Spousal support is a court-ordered mandate that requires an individual to financially provide for their former spouse in the aftermath of a divorce. After divorce proceedings, the court will firmly review numerous factors to determine the individual that is entitled to receive spousal support, or alimony. One common misconception is that spousal support is chiefly determined based on the income of both individuals. While that is true to some extent, the court will take into account multiple factors and will make a decision that is legally just.
If you are contemplating a divorce or would like to familiarize yourself with the complicated matters of spousal support, the information below from our spousal support lawyers will come in handy when discussing spousal support, also known as alimony.
The Standard Of Living
One significant factor that plays a vital role in determining who is responsible for paying spousal support is income, as it relates to the standard of living in a previous marriage. To put it plainly, during a marriage, the sole or joint income that is used to maintain a particular standard of living plays a crucial role in the court’s decision. For example, if a millionaire marries an unemployed individual and seeks a divorce a few years later, the millionaire will likely have to pay spousal support.
The reason for this is because the millionaire has obviously maintained a high standard of living for their former spouse. In addition, the millionaire’s income is only efficient to maintain that standard of living after the marriage, especially since the former spouse was unemployed.
On the contrary, if both spouses are able to maintain their previous standard of living, or simply, if their separate incomes are both sufficient in this case, there wouldn’t be a possibility of spousal support on either side. However, that conclusion can only be based on the grounds of the previous standard of living. There are still other factors that determine the decision of spousal support.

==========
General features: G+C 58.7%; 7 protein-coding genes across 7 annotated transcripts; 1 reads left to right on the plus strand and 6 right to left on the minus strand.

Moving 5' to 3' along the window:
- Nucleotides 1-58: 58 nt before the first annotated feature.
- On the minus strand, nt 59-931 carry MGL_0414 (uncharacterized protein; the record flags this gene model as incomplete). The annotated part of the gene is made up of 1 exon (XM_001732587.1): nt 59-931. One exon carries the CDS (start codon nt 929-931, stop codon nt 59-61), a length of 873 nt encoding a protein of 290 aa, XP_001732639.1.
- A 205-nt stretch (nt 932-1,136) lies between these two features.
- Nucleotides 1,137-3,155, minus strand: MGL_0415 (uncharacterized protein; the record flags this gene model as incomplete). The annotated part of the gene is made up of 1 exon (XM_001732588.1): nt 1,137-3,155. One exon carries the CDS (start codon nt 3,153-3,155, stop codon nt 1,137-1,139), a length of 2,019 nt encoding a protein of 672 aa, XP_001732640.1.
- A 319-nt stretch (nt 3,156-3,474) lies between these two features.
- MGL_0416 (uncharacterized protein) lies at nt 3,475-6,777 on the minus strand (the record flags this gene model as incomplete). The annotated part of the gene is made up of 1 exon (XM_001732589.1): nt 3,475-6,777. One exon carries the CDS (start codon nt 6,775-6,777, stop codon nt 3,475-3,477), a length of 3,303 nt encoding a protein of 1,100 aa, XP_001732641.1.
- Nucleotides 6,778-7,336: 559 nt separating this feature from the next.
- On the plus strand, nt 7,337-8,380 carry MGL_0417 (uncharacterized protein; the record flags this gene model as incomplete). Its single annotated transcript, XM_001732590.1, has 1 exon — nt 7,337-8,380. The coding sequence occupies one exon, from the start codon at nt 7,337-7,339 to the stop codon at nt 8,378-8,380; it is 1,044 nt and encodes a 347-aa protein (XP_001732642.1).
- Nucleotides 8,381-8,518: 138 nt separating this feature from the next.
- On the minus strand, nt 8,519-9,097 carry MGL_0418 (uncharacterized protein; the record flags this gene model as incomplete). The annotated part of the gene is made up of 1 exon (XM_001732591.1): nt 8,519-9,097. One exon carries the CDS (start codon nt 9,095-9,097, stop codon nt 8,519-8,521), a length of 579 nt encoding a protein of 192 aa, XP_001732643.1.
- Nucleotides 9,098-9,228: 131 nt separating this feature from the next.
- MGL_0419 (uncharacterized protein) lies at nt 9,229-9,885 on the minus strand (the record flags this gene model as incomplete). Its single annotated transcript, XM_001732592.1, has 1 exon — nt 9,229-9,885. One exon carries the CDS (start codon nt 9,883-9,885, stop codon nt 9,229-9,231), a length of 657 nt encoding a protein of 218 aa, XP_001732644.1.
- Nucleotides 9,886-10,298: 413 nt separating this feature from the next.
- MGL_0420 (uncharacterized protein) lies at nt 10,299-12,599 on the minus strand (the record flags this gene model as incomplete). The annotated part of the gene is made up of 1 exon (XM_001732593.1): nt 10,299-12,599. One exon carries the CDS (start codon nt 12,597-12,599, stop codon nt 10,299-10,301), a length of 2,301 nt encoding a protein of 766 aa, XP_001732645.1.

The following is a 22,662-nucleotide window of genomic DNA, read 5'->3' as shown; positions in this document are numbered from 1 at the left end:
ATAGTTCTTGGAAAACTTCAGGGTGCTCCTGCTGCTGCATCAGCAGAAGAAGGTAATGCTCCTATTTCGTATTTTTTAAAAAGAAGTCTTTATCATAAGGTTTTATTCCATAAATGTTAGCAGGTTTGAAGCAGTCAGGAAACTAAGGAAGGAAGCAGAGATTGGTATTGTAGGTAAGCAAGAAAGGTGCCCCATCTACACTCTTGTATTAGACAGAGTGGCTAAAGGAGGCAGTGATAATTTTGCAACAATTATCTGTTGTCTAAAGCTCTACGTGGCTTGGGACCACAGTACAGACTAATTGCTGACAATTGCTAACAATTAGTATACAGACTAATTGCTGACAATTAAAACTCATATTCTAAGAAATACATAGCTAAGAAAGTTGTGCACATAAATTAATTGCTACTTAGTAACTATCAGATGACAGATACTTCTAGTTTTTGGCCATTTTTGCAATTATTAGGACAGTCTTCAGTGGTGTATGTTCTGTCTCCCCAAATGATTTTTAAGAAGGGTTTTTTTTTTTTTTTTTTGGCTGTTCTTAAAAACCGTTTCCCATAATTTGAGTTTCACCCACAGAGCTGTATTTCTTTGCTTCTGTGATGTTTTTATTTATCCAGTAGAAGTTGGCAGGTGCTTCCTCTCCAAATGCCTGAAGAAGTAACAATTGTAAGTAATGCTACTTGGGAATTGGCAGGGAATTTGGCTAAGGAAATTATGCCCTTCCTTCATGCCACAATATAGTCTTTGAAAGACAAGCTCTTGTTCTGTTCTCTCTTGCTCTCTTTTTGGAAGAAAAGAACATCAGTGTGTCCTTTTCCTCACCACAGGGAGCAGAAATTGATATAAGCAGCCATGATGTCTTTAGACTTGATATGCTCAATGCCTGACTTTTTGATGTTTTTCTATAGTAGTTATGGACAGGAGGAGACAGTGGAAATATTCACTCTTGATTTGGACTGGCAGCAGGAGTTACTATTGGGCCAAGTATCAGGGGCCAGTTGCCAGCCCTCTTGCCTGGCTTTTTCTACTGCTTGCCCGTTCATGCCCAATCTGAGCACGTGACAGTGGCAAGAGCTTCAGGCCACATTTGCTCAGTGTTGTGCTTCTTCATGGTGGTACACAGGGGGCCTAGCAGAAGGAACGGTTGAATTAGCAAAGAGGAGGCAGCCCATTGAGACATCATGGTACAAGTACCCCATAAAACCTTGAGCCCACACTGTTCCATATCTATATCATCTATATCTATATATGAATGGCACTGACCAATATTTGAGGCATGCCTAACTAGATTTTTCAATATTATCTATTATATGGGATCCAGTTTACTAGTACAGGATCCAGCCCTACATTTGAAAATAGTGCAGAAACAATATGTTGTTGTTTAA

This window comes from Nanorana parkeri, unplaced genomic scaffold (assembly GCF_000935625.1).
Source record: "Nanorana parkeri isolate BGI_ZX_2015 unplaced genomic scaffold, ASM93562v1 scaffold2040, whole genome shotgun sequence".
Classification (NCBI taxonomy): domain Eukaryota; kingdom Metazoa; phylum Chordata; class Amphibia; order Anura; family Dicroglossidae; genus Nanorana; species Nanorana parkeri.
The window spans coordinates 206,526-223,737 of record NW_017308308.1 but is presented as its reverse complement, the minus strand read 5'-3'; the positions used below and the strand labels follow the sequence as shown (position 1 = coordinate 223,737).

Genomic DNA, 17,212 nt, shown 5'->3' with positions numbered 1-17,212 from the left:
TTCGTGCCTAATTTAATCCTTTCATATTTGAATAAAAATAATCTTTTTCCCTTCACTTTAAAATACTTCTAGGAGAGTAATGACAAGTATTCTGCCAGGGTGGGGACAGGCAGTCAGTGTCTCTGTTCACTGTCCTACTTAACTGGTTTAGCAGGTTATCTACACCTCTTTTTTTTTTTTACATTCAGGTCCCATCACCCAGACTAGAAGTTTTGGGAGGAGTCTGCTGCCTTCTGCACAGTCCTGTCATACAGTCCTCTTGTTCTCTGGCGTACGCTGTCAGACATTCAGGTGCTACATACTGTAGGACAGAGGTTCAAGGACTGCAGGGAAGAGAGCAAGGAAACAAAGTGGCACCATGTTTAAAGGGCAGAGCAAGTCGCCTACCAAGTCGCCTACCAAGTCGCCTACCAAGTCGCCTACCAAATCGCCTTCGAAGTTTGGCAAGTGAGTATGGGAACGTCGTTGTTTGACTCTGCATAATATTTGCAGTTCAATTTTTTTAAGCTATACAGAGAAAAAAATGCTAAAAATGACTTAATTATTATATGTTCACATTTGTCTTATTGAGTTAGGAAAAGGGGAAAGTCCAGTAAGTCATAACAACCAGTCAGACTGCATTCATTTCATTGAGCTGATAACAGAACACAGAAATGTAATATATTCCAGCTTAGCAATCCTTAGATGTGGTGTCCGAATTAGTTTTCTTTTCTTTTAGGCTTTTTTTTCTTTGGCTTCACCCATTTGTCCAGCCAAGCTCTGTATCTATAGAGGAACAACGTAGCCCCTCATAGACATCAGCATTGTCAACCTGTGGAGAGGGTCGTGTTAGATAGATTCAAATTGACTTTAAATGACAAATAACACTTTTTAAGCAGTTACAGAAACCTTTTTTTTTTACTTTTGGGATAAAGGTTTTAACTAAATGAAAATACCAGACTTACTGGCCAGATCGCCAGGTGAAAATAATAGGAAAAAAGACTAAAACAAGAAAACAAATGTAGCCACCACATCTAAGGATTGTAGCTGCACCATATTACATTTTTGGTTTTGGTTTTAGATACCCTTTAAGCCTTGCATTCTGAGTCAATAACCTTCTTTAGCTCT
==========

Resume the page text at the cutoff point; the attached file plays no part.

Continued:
Understandably, the term “intangible unemployment” sounds difficult to understand, but the concept is quite simple. If two individuals got married and relied on one single income, that can open the road to “intangible unemployment.” This term essentially involves a scenario in which one individual sacrifices their time to pursue a career or education in order to perform household duties.
In the event of a divorce, that individual will obviously be unable to support him/herself. Therefore, under California law, the court can decide to enforce spousal support on the individual with the majority income, especially in this particular scenario.
In the matters of spousal support, the court will take domestic violence claims very seriously. If there is any evidence suggesting that an individual has been excessive psychologically, physically, or verbally abuse, the court may rule to grant spousal support to the victim party. In these situations, the court may take into consideration the amount of emotional distress that has been inflicted over the duration of the marriage and possibly make a decision based on the severity of the abuse.
For more information, speak to our spousal support attorneys.